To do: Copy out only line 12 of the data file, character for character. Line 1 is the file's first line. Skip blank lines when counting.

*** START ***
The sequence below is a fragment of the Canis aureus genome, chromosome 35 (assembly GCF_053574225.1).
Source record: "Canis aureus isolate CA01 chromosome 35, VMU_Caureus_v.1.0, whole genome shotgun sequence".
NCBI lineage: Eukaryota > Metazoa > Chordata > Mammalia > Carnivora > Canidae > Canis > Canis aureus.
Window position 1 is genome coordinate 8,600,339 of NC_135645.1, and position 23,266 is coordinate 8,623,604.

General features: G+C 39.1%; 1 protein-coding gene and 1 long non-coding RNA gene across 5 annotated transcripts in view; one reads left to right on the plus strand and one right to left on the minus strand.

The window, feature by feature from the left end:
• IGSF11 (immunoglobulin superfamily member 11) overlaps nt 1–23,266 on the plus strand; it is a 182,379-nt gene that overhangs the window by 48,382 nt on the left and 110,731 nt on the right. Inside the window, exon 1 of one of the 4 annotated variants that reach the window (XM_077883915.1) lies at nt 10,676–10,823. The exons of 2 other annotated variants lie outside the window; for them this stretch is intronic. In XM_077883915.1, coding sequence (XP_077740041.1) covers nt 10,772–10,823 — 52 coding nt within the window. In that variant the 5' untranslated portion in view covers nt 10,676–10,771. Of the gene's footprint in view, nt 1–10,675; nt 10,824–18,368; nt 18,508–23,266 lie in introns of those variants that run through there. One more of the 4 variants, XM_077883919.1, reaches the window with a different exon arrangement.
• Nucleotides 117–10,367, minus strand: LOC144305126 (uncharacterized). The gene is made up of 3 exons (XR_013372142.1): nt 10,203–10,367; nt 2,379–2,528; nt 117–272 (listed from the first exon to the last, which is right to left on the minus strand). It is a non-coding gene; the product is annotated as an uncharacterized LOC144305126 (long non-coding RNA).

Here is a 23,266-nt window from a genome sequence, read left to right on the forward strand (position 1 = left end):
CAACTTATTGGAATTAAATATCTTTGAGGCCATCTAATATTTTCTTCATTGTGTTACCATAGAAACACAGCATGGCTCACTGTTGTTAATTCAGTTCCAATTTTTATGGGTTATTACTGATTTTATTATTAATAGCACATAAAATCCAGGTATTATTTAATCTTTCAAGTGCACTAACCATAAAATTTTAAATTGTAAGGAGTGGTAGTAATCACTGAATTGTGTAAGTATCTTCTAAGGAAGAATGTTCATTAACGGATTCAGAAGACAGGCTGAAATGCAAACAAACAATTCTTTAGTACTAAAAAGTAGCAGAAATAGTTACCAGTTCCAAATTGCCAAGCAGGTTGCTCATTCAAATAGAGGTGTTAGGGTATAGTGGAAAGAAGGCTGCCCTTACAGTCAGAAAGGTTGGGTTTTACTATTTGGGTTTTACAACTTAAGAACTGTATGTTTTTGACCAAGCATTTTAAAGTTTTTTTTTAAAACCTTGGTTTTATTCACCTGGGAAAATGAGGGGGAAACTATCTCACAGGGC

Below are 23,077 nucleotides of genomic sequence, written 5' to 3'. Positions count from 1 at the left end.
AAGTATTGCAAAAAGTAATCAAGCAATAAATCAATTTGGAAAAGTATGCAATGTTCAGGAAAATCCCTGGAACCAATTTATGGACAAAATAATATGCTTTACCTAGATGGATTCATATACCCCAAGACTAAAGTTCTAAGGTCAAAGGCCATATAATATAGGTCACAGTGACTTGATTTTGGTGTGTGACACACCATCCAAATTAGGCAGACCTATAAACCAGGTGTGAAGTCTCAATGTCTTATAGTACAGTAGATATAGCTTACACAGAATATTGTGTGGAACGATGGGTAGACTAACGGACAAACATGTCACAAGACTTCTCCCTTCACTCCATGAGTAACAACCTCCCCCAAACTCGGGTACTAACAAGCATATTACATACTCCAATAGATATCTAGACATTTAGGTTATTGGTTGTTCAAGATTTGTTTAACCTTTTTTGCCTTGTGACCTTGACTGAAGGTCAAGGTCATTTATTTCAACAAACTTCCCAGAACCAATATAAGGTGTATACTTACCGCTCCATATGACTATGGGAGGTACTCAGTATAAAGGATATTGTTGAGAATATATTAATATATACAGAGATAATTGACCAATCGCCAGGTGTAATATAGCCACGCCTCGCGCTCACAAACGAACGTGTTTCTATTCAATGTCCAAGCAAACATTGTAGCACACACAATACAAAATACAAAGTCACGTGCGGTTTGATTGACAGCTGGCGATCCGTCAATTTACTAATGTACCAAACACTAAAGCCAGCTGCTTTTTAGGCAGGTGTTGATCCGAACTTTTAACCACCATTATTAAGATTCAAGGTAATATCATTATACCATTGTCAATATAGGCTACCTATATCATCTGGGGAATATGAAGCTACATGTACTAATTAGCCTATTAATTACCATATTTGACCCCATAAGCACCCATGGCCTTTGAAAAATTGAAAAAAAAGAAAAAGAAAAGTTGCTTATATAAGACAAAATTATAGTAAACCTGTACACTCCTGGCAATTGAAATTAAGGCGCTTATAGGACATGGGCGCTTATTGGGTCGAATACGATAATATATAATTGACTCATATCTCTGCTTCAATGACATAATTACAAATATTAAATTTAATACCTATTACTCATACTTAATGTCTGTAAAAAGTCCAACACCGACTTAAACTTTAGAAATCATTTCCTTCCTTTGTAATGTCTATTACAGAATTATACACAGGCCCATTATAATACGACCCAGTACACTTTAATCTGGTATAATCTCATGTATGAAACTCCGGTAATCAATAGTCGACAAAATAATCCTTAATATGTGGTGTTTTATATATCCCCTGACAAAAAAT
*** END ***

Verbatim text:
AAGTATTGCAAAAAGTAATCAAGCAATAAATCAATTTGGAAAAGTATGCAATGTTCAGGAAAATCCCTGGAACCAATTTATGGACAAAATAATATGCTTTACCTAGATGGATTCATATACCCCAAGACTAAAGTTCTAAGGTCAAAGGCCATATAATATAGGTCACAGTGACTTGATTTTGGTGTGTGACACACCATCCAAATTAGGCAGACCTATAAACCAGGTGTGAAGTCTCAATGTCTTATAGTACAGTAGATATAGCTTACACAGAATATTGTGTGGAACGATGGGTAGACTAACGGACAAACATGTCACAAGACTTCTCCCTTCACTCCATGAGTAACAACCTCCCCCAAACTCGGGTACTAACAAGCATATTACATACTCCAATAGATATCTAGACATTTAGGTTATTGGTTGTTCAAGATTTGTTTAACCTTTTTTGCCTTGTGACCTTGACTGAAGGTCAAGGTCATTTATTTCAACAAACTTCCCAGAACCAATATAAGGTGTATACTTACCGCTCCATATGACTATGGGAGGTACTCAGTATAAAGGATATTGTTGAGAATATATTAATATATACAGAGATAATTGACCAATCGCCAGGTGTAATATAGCCACGCCTCGCGCTCACAAACGAACGTGTTTCTATTCAATGTCCAAGCAAACATTGTAGCACACACAATACAAAATACAAAGTCACGTGCGGTTTGATTGACAGCTGGCGATCCGTCAATTTACTAATGTACCAAACACTAAAGCCAGCTGCTTTTTAGGCAGGTGTTGATCCGAACTTTTAACCACCATTATTAAGATTCAAGGTAATATCATTATACCATTGTCAATATAGGCTACCTATATCATCTGGGGAATATGAAGCTACATGTACTAATTAGCCTATTAATTACCATATTTGACCCCATAAGCACCCATGGCCTTTGAAAAATTGAAAAAAAAGAAAAAGAAAAGTTGCTTATATAAGACAAAATTATAGTAAACCTGTACACTCCTGGCAATTGAAATTAAGGCGCTTATAGGACATGGGCGCTTATTGGGTCGAATACGATAATATATAATTGACTCATATCTCTGCTTCAATGACATAATTACAAATATTAAATTTAATACCTATTACTCATACTTAATGTCTGTAAAAAGTCCAACACCGACTTAAACTTTAGAAATCATTTCCTTCCTTTGTAATGTCTATTACAGAATTATACACAGGCCCATTATAATACGACCCAGTACACTTTAATCTGGTATAATCTCATGTATGAAACTCCGGTAATCAATAGTCGACAAAATAATCCTTAATATGTGGTGTTTTATATATCCCCTGACAAAAAAT